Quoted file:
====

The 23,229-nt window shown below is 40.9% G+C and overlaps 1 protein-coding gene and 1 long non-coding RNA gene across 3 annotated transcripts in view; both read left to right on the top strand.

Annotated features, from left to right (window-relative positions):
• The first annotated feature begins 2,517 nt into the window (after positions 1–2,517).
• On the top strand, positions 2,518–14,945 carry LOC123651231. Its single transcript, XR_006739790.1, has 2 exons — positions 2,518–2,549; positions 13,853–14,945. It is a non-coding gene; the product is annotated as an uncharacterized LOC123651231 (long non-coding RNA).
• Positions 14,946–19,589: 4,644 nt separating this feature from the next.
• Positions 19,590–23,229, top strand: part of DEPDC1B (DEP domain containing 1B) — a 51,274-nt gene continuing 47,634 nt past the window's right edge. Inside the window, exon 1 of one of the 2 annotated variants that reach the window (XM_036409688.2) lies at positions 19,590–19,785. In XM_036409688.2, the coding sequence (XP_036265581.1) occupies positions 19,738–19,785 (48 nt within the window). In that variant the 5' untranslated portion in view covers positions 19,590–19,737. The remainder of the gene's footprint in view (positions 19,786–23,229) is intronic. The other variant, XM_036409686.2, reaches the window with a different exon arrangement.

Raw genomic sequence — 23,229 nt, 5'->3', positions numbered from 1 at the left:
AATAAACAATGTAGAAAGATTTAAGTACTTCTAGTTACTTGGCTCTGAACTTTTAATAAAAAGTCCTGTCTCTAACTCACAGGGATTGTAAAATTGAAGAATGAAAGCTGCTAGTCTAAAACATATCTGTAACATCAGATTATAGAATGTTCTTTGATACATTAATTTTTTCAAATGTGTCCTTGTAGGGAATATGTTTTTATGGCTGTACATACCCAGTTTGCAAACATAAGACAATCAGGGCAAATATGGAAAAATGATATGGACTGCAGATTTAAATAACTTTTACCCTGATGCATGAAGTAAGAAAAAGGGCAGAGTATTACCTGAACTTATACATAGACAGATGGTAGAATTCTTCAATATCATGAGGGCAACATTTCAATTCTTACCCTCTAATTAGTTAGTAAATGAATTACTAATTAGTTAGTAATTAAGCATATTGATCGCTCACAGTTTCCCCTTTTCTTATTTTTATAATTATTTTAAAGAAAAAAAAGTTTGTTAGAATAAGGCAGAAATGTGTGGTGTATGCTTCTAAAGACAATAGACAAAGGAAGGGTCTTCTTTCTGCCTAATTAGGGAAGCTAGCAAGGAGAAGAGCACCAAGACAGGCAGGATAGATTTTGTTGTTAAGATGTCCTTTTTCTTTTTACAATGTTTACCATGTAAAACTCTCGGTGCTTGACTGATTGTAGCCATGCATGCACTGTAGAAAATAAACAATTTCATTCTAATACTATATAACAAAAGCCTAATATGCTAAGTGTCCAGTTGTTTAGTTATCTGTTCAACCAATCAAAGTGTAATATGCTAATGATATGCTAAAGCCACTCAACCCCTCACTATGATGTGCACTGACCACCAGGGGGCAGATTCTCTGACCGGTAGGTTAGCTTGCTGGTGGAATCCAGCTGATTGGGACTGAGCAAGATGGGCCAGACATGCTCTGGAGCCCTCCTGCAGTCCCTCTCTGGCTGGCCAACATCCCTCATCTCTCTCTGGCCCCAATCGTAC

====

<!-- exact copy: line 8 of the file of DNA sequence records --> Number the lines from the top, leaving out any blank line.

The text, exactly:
AATAAACAATGTAGAAAGATTTAAGTACTTCTAGTTACTTGGCTCTGAACTTTTAATAAAAAGTCCTGTCTCTAACTCACAGGGATTGTAAAATTGAAGAATGAAAGCTGCTAGTCTAAAACATATCTGTAACATCAGATTATAGAATGTTCTTTGATACATTAATTTTTTCAAATGTGTCCTTGTAGGGAATATGTTTTTATGGCTGTACATACCCAGTTTGCAAACATAAGACAATCAGGGCAAATATGGAAAAATGATATGGACTGCAGATTTAAATAACTTTTACCCTGATGCATGAAGTAAGAAAAAGGGCAGAGTATTACCTGAACTTATACATAGACAGATGGTAGAATTCTTCAATATCATGAGGGCAACATTTCAATTCTTACCCTCTAATTAGTTAGTAAATGAATTACTAATTAGTTAGTAATTAAGCATATTGATCGCTCACAGTTTCCCCTTTTCTTATTTTTATAATTATTTTAAAGAAAAAAAAGTTTGTTAGAATAAGGCAGAAATGTGTGGTGTATGCTTCTAAAGACAATAGACAAAGGAAGGGTCTTCTTTCTGCCTAATTAGGGAAGCTAGCAAGGAGAAGAGCACCAAGACAGGCAGGATAGATTTTGTTGTTAAGATGTCCTTTTTCTTTTTACAATGTTTACCATGTAAAACTCTCGGTGCTTGACTGATTGTAGCCATGCATGCACTGTAGAAAATAAACAATTTCATTCTAATACTATATAACAAAAGCCTAATATGCTAAGTGTCCAGTTGTTTAGTTATCTGTTCAACCAATCAAAGTGTAATATGCTAATGATATGCTAAAGCCACTCAACCCCTCACTATGATGTGCACTGACCACCAGGGGGCAGATTCTCTGACCGGTAGGTTAGCTTGCTGGTGGAATCCAGCTGATTGGGACTGAGCAAGATGGGCCAGACATGCTCTGGAGCCCTCCTGCAGTCCCTCTCTGGCTGGCCAACATCCCTCATCTCTCTCTGGCCCCAATCGTAC